The Gods of Guilt (Lincoln Lawyer) by Michael Connelly

The Gods of GuiltReviewed by Allen Hott

Mickey Haller is back! One of Connelly’s favorite characters is Mickey Haller who is also more widely known as the Lincoln Lawyer. Why you ask? Because Haller does not have a real office although he is a widely known defense lawyer in the LA area. No office at all. He works out of the back of a Lincoln Town Car that is usually driven by Earl Briggs who works for Haller in various ways besides being a driver.

Lately times have been tough for Haller and his small group as there has been few real cases. Mostly right now they are working foreclosures and the pay for that is minimal to say the least. The book starts out as Haller leaves court where his latest client didn’t walk but was granted a mistrial because of a ploy that Haller used to avoid his client being put away for sure.

So Haller heads out to see David “Legal” Siegel an elderly attorney who had been Haller’s dad’s law partner but was now living in an assisted living location. But even so at eighty one his mind was still very sharp and he has always advised Haller in his legal endeavors. Right now Haller was looking more for sympathy or some kind of assistance in getting out of his funk because of the business conditions. “Legal” also does a good job at that task and sends a somewhat revitalized Haller on his way.

It almost seems as though “Legal” is clairvoyant because on his way back to the office Haller gets a call from Lorna, his assistant and former ex-wife. She informs him that he has just been offered a murder case by what appears to be a good paying client. The client is already in jail for murder so Haller heads off to the jail after he confirms that the payment for his services is backed by a gold brick.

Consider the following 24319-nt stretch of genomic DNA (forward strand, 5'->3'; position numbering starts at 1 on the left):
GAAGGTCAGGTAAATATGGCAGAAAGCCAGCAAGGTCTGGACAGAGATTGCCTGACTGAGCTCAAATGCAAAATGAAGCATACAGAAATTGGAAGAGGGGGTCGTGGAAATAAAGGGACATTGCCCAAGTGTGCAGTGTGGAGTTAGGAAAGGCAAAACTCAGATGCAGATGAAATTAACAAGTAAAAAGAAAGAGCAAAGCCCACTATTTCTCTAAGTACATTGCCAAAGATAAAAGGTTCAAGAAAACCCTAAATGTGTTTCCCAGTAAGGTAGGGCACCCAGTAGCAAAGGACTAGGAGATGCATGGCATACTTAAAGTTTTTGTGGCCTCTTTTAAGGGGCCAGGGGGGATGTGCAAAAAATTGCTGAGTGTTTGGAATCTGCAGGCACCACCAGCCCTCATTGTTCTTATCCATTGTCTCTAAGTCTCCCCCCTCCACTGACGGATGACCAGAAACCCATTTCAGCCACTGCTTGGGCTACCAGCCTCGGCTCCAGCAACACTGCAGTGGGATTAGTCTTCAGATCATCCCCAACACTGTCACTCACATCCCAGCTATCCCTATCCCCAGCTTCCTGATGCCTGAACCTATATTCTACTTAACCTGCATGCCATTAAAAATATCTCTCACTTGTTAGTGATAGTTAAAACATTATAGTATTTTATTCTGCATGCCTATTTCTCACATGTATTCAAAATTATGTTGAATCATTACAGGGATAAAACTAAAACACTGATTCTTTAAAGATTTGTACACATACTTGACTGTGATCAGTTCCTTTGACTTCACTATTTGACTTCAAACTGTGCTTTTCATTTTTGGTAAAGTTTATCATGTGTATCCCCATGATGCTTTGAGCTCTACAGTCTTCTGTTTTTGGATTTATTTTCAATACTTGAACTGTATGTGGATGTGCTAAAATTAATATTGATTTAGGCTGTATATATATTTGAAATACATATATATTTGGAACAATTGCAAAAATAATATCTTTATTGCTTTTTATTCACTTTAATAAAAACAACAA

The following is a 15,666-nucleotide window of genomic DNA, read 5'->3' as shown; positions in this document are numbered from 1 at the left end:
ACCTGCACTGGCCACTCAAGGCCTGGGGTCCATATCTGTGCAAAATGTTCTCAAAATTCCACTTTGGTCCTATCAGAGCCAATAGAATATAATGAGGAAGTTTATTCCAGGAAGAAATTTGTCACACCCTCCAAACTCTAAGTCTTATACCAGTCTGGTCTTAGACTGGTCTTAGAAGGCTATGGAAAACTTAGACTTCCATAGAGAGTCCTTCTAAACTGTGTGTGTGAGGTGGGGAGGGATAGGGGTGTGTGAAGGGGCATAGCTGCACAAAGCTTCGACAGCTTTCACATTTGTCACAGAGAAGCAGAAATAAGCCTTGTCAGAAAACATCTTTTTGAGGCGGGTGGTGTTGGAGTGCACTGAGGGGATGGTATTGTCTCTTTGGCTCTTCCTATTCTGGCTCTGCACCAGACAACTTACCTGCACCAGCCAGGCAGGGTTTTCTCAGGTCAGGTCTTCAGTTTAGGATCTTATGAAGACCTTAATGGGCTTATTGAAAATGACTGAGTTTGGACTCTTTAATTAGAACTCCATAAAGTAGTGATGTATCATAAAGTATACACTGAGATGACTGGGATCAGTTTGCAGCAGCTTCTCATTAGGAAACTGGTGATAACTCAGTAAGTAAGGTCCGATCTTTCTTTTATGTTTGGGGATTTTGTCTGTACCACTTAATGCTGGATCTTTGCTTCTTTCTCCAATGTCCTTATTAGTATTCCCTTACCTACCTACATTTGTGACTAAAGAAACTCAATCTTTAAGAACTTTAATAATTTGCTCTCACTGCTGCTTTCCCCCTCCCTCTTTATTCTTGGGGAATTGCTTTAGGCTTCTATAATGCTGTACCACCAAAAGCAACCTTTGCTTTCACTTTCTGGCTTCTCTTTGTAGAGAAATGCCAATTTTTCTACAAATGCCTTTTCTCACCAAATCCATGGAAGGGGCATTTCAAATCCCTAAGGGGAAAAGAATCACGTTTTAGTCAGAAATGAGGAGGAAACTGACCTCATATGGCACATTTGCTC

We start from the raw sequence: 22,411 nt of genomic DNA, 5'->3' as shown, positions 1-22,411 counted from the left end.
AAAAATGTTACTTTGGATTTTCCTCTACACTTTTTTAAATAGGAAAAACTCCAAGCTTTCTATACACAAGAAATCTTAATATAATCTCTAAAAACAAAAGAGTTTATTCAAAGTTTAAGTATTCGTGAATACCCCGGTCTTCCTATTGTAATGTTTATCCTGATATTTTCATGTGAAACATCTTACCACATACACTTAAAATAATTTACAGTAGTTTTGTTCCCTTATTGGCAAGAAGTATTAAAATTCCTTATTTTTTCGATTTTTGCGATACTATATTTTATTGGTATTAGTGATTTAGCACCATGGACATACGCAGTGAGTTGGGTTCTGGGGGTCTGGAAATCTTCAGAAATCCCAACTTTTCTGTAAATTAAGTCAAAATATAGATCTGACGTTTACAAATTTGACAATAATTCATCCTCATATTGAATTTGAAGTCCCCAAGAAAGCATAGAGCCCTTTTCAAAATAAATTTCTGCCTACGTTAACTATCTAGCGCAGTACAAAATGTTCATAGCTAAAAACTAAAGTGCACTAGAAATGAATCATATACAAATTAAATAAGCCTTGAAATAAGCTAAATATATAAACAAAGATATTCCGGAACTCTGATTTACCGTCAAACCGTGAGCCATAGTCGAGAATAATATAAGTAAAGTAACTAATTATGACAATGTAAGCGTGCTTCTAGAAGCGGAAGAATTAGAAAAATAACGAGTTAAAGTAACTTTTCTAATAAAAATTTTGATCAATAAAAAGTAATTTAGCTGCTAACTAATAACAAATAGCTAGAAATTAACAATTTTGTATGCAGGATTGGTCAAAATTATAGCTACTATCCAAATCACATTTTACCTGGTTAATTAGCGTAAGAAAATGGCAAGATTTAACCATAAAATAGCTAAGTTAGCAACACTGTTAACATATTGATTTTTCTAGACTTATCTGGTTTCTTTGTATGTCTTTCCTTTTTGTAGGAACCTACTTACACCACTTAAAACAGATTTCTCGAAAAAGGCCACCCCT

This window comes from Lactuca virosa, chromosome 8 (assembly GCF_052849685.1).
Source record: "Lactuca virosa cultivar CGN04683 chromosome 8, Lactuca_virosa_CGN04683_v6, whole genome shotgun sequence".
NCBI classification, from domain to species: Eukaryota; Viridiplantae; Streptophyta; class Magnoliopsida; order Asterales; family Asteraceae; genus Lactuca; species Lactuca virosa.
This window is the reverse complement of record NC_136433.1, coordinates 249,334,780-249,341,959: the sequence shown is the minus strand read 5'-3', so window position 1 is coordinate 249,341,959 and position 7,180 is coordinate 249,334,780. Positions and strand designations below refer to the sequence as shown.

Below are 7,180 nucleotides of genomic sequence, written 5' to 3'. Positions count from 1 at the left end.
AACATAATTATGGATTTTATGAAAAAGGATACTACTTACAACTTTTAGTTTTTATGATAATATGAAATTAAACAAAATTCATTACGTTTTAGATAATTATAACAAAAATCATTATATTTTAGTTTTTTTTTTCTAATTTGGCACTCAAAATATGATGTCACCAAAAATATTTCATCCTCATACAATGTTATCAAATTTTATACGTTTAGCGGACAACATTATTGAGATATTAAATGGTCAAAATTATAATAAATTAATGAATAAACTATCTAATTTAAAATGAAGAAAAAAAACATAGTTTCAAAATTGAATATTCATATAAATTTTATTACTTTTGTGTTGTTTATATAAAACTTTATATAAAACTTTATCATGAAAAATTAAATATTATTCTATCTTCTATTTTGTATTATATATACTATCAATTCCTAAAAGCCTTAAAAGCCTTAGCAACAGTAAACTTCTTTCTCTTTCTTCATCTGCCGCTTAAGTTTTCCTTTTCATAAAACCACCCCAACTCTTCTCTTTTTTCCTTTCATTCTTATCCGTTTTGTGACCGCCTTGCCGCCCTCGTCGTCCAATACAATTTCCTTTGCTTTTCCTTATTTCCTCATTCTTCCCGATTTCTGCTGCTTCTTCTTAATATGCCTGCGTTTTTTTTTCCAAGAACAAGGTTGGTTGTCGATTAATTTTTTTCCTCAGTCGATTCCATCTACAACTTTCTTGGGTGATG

Andre La Cosse, the accused, tells Haller that he called because the woman he supposedly killed has often talked of Haller and recommended him highly. (Michael Connelly has built quite a storyline here.) La Cosse was her pimp and she was a call girl! After hearing the name and the story Haller realizes that the victim was a former client of his (several times in fact) and Haller had somewhat of a crush on her (he never admitted to it but even now he thinks of her and is saddened by her death.

As is the case with Connelly’s stories there are many twists, turns, and sub-plots. All of which just make the book that much more interesting for the reader.

The further into the investigation that Haller gets the more he finds out about this particular case and several older ones that involve some strange goings-on with certain police who have been involved. The investigation takes Haller and his driver into some different locations and the culmination of one of these trips turns out to be quite serious for them.

The final chapters originate from the courtroom when the case is being tried and shows how Haller uses his background and smarts to do a great job for his client. Of course the entire process as usual depends on The Gods of Guilt. When you find out who they really are you may be somewhat surprised. Great idea, Michael Connelly!

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